60 Seconds of Pastoral Pondering
The 5th chapter of II Kings has a lot to say to those of us who minister on behalf of our God. It’s the story of King Aram’s trusted army commander Naaman, his leprosy, and his encounter with Elisha.
Through a series of events Naaman is sent to Israel’s king along with a letter from King Aram and accompanied by 750 pounds of silver, 150 pounds of gold and ten suits of clothing. It’s a gift in exchange for a miracle.
Israel’s king apparently is all out of miracles and tears his clothes in frustration. But God had his man Elisha available and he took the call. As Naaman arrives with his entourage at Elisha’s home he isn’t even greeted by the prophet. Instead, the instructions for Naaman are given through a servant: “Go wash yourself seven times in the Jordan River.”
He is rebuffed by this apparent snub and turns away in a rage. But his officers reasoned with him and he finally complied. As he came up the seventh time out of the water, his leprosy was completely healed.
Now the story gets interesting. He returns to Elisha healed and humbled and says, “Now I know that there is no God in all the world except in Israel. So please accept a gift from your servant.” II Kings 5:15 New Living Translation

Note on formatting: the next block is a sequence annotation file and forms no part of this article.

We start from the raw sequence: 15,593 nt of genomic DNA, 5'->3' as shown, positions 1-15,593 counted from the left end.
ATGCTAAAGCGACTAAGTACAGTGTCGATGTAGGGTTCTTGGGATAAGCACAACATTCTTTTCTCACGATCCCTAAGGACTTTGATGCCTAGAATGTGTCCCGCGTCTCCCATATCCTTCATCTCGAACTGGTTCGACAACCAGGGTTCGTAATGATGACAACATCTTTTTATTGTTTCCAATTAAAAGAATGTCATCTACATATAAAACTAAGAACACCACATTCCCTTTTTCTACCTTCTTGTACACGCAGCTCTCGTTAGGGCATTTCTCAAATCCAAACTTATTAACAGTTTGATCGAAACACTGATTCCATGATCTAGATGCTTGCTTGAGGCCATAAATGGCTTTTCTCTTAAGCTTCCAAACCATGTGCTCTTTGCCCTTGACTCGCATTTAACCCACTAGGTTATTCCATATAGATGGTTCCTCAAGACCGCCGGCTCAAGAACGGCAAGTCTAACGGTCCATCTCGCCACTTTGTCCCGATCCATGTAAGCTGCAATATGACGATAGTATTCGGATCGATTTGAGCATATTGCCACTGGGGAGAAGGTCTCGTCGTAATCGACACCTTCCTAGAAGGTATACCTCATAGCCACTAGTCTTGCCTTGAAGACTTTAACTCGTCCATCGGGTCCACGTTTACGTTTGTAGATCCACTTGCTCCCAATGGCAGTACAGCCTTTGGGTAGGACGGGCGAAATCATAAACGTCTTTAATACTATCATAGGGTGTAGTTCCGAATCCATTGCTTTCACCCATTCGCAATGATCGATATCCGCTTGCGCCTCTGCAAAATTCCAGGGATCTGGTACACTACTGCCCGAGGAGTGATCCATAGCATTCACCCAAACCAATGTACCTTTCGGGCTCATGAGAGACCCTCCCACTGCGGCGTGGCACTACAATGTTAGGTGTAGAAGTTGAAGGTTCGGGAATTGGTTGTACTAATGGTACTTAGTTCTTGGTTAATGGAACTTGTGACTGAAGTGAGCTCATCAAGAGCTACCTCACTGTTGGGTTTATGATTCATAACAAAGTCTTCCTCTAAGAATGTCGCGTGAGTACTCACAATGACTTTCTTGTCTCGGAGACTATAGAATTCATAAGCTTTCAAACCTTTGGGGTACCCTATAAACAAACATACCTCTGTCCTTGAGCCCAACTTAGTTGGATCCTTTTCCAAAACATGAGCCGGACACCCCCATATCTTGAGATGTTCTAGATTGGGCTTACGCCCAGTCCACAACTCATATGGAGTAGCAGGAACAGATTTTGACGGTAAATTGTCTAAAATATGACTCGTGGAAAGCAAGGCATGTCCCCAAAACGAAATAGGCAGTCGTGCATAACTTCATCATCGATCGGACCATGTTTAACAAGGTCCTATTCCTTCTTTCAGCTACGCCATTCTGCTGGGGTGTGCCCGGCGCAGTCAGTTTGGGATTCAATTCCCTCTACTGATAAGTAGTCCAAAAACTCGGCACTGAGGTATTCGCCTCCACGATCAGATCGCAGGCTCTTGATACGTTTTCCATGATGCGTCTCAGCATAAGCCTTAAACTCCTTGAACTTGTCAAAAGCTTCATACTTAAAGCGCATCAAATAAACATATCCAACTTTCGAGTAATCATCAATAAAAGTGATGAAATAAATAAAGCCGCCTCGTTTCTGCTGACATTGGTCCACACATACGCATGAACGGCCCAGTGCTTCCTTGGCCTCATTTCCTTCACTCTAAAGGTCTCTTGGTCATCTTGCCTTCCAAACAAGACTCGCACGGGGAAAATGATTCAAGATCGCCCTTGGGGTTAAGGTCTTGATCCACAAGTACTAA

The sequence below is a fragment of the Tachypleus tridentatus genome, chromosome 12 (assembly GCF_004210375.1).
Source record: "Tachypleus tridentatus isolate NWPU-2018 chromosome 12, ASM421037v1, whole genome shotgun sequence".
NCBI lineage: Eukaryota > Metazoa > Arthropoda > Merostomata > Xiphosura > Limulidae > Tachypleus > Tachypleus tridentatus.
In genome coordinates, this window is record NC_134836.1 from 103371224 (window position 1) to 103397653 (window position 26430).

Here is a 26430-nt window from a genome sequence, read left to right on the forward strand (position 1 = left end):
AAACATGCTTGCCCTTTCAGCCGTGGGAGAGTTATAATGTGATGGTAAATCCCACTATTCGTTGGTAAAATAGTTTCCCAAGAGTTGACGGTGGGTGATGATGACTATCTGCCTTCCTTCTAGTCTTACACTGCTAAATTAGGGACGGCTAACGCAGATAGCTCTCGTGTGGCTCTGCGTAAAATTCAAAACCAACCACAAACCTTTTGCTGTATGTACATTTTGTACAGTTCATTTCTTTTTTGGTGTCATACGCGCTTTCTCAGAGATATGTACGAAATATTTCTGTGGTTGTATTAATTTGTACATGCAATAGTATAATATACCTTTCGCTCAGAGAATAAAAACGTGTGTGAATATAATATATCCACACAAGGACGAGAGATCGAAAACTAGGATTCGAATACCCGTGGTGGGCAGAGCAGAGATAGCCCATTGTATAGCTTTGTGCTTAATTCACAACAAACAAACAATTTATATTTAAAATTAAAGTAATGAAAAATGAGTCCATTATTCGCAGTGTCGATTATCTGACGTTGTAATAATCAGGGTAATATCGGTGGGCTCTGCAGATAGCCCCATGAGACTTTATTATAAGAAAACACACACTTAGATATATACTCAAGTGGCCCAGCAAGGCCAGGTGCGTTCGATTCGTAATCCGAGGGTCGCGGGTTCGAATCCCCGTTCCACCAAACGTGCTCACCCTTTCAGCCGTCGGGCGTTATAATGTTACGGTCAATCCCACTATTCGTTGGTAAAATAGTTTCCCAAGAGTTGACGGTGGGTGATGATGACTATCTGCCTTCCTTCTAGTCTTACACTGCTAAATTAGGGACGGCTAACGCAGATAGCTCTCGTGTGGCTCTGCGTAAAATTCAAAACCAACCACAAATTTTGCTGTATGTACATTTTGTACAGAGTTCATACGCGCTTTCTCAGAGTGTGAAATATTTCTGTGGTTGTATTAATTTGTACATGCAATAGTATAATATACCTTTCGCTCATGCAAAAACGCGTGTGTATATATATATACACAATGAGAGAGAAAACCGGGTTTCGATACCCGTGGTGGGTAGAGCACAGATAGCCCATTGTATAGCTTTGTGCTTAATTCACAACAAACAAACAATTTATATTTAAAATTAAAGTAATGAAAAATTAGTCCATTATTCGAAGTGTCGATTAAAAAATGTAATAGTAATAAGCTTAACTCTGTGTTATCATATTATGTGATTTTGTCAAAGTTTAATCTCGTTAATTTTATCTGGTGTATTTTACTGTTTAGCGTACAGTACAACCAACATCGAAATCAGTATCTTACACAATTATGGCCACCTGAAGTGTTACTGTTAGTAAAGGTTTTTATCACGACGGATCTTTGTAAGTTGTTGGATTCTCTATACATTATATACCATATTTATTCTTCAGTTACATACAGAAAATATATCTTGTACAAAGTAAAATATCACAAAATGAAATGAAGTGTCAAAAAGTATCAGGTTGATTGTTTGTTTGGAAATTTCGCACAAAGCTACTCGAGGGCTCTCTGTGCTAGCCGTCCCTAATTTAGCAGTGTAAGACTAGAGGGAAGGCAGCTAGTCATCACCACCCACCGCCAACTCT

The gifts offered are sincere and significant. But watch Elisha’s next move! He has actually been offered two gifts, but he is only going to accept one of them. There’s the silver, gold and clothing but the man of God was more interested in the first gift. “Now I know that there is no God in all the world except in Israel” is Naaman’s testimony.
And those words were worth more to Elisha than the tangible gifts offered. He turns down the ‘stuff.’
I look at that story and wonder how pure my motivation for ministry really is. On the surface it can look pretty legitimate, but what lurks under the surface? A bit of greed? A slice of avarice? A hidden hunger for a bit more?
I’ve often said, none of us entered the ministry for the money, so at least we started out with squeaky clean motives in that regard. But along the way, we find people willing to pay for what we offer. The sobering thing is that the ministry God entrusts us with is actually worth more than anyone could pay for it. And when someone is willing to try … that sets up a moment of truth for us.
A workman is worthy of his hire. You don’t muzzle the ox that treads the grain. Ministry is gainful employment. There is nothing wrong with getting paid for the weddings you conduct, the funerals you service and the counseling you offer. But the greatest gain we should seek should be that those we serve come to the conclusion that ‘there is no God in all the world’ like the One we represent.
God can pay me now or pay me later. I just don’t want an emphasis on ‘now’ to in any way diminish the ‘later.’
“No eye has seen, no ear has heard, and no mind has imagined what God has prepared for those who love him.” I Corinthians 2:9 New Living Translation